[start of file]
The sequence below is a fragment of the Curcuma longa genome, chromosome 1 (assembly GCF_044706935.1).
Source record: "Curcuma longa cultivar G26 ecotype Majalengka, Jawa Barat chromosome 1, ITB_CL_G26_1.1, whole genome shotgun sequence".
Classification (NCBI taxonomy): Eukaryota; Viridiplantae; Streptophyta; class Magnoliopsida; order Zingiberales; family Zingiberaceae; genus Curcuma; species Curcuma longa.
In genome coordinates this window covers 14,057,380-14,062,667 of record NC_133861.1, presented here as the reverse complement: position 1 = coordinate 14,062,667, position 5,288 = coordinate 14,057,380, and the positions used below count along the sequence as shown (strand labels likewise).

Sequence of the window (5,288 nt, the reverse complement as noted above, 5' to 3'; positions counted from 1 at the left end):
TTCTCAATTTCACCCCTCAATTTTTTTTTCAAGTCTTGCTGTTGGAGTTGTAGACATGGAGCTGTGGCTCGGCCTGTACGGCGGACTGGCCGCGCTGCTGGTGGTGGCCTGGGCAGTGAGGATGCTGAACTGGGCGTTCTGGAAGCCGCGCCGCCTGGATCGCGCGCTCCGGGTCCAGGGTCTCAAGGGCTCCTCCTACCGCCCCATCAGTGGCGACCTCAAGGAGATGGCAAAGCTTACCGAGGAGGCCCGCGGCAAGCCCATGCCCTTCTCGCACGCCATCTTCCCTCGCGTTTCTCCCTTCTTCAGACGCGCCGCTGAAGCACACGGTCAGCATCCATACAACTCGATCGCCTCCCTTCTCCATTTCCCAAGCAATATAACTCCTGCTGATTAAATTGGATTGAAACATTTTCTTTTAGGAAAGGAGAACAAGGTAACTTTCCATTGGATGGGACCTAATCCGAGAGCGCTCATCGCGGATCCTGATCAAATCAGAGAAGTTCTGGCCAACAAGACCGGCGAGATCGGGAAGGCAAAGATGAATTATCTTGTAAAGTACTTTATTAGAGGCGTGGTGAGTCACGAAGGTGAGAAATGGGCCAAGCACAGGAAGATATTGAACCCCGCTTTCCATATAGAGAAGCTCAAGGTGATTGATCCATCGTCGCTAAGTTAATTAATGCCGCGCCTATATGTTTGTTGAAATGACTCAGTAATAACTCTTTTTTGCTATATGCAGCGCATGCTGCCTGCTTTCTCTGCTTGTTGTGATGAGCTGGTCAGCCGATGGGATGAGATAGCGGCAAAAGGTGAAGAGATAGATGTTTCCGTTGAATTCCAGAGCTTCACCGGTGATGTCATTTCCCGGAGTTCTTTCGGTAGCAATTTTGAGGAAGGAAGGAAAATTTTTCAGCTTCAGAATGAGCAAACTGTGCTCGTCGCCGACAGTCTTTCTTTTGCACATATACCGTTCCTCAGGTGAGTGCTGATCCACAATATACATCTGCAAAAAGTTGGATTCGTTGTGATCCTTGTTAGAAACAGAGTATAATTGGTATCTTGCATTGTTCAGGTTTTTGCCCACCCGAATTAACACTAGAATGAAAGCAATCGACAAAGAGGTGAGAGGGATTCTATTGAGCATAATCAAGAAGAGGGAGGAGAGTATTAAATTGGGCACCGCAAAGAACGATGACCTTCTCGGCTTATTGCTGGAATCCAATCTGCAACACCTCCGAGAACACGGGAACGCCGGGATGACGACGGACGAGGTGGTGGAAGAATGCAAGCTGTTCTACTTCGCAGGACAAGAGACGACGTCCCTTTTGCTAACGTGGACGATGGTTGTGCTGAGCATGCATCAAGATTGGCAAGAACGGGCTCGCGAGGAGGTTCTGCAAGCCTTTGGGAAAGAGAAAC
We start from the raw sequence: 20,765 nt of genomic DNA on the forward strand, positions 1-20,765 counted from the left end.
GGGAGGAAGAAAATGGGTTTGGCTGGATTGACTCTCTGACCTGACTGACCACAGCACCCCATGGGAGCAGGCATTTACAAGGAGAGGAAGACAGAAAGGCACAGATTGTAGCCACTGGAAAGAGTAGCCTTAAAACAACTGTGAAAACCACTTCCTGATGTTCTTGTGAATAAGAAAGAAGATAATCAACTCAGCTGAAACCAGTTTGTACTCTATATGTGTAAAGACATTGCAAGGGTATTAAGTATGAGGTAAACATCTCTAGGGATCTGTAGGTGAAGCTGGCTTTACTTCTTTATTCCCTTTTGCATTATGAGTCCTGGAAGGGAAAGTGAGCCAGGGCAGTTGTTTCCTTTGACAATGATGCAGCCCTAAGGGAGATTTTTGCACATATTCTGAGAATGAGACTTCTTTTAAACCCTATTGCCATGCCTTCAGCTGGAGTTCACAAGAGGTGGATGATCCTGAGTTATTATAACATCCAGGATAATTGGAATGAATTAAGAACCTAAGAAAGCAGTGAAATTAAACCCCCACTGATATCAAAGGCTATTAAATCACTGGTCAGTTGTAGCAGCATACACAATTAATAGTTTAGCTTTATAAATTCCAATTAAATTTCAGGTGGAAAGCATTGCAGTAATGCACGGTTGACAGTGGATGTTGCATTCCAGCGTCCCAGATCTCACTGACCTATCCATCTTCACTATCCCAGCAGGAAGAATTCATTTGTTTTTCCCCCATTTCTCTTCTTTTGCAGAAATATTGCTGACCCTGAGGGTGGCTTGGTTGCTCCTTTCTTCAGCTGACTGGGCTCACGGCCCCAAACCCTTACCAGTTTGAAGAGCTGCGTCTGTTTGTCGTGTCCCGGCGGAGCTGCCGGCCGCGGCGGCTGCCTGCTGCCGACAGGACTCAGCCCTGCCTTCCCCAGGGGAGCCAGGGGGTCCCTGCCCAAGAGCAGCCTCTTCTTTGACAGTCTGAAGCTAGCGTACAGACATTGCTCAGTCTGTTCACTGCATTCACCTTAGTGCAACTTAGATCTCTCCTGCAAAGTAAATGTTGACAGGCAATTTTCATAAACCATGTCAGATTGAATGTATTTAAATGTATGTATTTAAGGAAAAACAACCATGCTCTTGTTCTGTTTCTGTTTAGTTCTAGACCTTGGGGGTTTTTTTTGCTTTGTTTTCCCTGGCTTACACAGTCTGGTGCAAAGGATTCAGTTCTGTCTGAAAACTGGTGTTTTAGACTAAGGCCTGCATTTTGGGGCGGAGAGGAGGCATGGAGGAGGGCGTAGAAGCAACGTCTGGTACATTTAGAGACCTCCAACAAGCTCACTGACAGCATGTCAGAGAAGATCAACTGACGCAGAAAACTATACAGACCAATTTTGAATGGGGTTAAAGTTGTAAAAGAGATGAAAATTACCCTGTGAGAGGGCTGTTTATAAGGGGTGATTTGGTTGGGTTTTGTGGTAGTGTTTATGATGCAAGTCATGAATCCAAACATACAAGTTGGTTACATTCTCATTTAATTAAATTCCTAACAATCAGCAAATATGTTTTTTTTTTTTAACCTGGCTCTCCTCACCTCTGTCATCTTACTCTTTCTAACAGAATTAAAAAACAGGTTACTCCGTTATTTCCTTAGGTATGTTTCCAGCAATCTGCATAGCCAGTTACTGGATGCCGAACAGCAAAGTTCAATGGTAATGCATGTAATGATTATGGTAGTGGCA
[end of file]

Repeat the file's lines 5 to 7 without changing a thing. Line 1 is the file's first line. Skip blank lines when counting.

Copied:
Sequence of the window (5,288 nt, the reverse complement as noted above, 5' to 3'; positions counted from 1 at the left end):
TTCTCAATTTCACCCCTCAATTTTTTTTTCAAGTCTTGCTGTTGGAGTTGTAGACATGGAGCTGTGGCTCGGCCTGTACGGCGGACTGGCCGCGCTGCTGGTGGTGGCCTGGGCAGTGAGGATGCTGAACTGGGCGTTCTGGAAGCCGCGCCGCCTGGATCGCGCGCTCCGGGTCCAGGGTCTCAAGGGCTCCTCCTACCGCCCCATCAGTGGCGACCTCAAGGAGATGGCAAAGCTTACCGAGGAGGCCCGCGGCAAGCCCATGCCCTTCTCGCACGCCATCTTCCCTCGCGTTTCTCCCTTCTTCAGACGCGCCGCTGAAGCACACGGTCAGCATCCATACAACTCGATCGCCTCCCTTCTCCATTTCCCAAGCAATATAACTCCTGCTGATTAAATTGGATTGAAACATTTTCTTTTAGGAAAGGAGAACAAGGTAACTTTCCATTGGATGGGACCTAATCCGAGAGCGCTCATCGCGGATCCTGATCAAATCAGAGAAGTTCTGGCCAACAAGACCGGCGAGATCGGGAAGGCAAAGATGAATTATCTTGTAAAGTACTTTATTAGAGGCGTGGTGAGTCACGAAGGTGAGAAATGGGCCAAGCACAGGAAGATATTGAACCCCGCTTTCCATATAGAGAAGCTCAAGGTGATTGATCCATCGTCGCTAAGTTAATTAATGCCGCGCCTATATGTTTGTTGAAATGACTCAGTAATAACTCTTTTTTGCTATATGCAGCGCATGCTGCCTGCTTTCTCTGCTTGTTGTGATGAGCTGGTCAGCCGATGGGATGAGATAGCGGCAAAAGGTGAAGAGATAGATGTTTCCGTTGAATTCCAGAGCTTCACCGGTGATGTCATTTCCCGGAGTTCTTTCGGTAGCAATTTTGAGGAAGGAAGGAAAATTTTTCAGCTTCAGAATGAGCAAACTGTGCTCGTCGCCGACAGTCTTTCTTTTGCACATATACCGTTCCTCAGGTGAGTGCTGATCCACAATATACATCTGCAAAAAGTTGGATTCGTTGTGATCCTTGTTAGAAACAGAGTATAATTGGTATCTTGCATTGTTCAGGTTTTTGCCCACCCGAATTAACACTAGAATGAAAGCAATCGACAAAGAGGTGAGAGGGATTCTATTGAGCATAATCAAGAAGAGGGAGGAGAGTATTAAATTGGGCACCGCAAAGAACGATGACCTTCTCGGCTTATTGCTGGAATCCAATCTGCAACACCTCCGAGAACACGGGAACGCCGGGATGACGACGGACGAGGTGGTGGAAGAATGCAAGCTGTTCTACTTCGCAGGACAAGAGACGACGTCCCTTTTGCTAACGTGGACGATGGTTGTGCTGAGCATGCATCAAGATTGGCAAGAACGGGCTCGCGAGGAGGTTCTGCAAGCCTTTGGGAAAGAGAAAC
We start from the raw sequence: 20,765 nt of genomic DNA on the forward strand, positions 1-20,765 counted from the left end.